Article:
Also neglected is evangelicals’ important political impact on like-minded churches overseas --  and vice versa.

Background on a half-century of activism comes from Melani McAlister, a U.S. foreign policy specialist at The George Washington University who belongs on your sources list. Her “The Kingdom of God Has No Borders: A Global History of American Evangelicals” is great for background or a story theme and the release in August, allowing  relaxed summertime reading. Reporters seeking galleys can contact Oxford University Press: emily.tobin@oup.com or 212-726-6057. 

There’s perennial debate over how to define the term “evangelical.” For starters, they uphold  standard Christian doctrines such as the divinity of Jesus Christ, but McAlister finds three distinct emphases:

(1) An “authoritative” Bible as “central, foundational, believable -- and true.”

(2) Personal faith in Jesus’ death for one’s sin as “the only path to salvation.”

(3) Passion for “evangelizing the world.”

Please note: McAlister includes U.S. Protestant “people of color,” who are heavily evangelical in faith, though analysts usually treat them separately.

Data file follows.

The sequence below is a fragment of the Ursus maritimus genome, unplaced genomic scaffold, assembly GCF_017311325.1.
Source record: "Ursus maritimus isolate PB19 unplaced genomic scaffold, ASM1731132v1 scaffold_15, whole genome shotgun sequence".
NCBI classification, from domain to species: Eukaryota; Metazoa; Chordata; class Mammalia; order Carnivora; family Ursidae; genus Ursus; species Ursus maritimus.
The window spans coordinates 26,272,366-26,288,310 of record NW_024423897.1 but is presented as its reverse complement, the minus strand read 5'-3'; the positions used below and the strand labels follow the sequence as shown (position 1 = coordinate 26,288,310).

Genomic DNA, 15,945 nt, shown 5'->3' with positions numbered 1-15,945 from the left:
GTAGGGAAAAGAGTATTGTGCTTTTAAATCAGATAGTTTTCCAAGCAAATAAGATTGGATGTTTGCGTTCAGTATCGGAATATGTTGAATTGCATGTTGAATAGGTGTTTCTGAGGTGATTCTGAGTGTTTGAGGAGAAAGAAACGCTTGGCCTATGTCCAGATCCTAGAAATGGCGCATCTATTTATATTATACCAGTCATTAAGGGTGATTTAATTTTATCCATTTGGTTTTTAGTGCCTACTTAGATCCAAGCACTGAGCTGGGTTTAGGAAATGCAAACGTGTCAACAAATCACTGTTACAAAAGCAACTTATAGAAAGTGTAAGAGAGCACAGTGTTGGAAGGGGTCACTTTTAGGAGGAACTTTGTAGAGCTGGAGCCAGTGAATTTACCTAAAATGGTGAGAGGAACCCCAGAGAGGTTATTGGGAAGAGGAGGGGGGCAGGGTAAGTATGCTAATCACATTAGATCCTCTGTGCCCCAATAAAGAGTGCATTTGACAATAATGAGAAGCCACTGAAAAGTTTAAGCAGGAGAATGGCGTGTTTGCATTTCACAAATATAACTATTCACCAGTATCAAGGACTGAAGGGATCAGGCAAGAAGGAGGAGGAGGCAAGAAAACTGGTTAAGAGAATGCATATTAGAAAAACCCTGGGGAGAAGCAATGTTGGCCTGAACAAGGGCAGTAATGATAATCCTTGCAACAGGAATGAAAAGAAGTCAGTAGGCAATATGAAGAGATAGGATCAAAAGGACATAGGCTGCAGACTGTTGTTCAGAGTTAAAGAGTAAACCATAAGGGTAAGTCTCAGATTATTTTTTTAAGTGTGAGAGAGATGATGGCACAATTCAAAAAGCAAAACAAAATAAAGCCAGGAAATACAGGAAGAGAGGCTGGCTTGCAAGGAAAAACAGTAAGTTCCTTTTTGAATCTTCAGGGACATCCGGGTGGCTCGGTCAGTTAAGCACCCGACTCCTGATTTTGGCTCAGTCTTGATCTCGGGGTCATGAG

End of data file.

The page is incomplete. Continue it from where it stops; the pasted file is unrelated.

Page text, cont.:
Looked at internationally, she says, “evangelical politics are not just about abortion and same-sex marriage but colonialism and neocolonialism, war and global poverty, religious freedom and Islam.”

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Still thinking about Chick-fil-A, as well as the emerging face of world Christianity

Still thinking about Chick-fil-A, as well as the emerging face of world Christianity

Every now and then, a magazine like The Atlantic Monthly -- a must-read publication, no matter what one's cultural worldview -- publishes a cover story that transforms how thinking people think about an important issue. At least, that's true if lots of members of the thinking classes are open to thinking about information that may make them uncomfortable.

This was certainly the case in October, 2002, when historian Philip Jenkins published a massive Atlantic cover story that ran with this provocative headline: "The Next Christianity." For those with an even longer attention span, there was the book, "The Next Christendom: The Coming of Global Christianity."

Now, before I hit you with a key passage from that important Atlantic piece, let me tell you where we are going in this Sunday think package.

Jenkins was writing about a wave of global change in pews and pulpits, as the face of Christianity moved -- statistically speaking -- from Europe and North America to the multicultural reality that is the Global South. Thus, if you are looking for a "typical" Christian in the world today, it is probably an African woman in an evangelical Anglican (or maybe Methodist) congregation. She is probably a charismatic believer, too.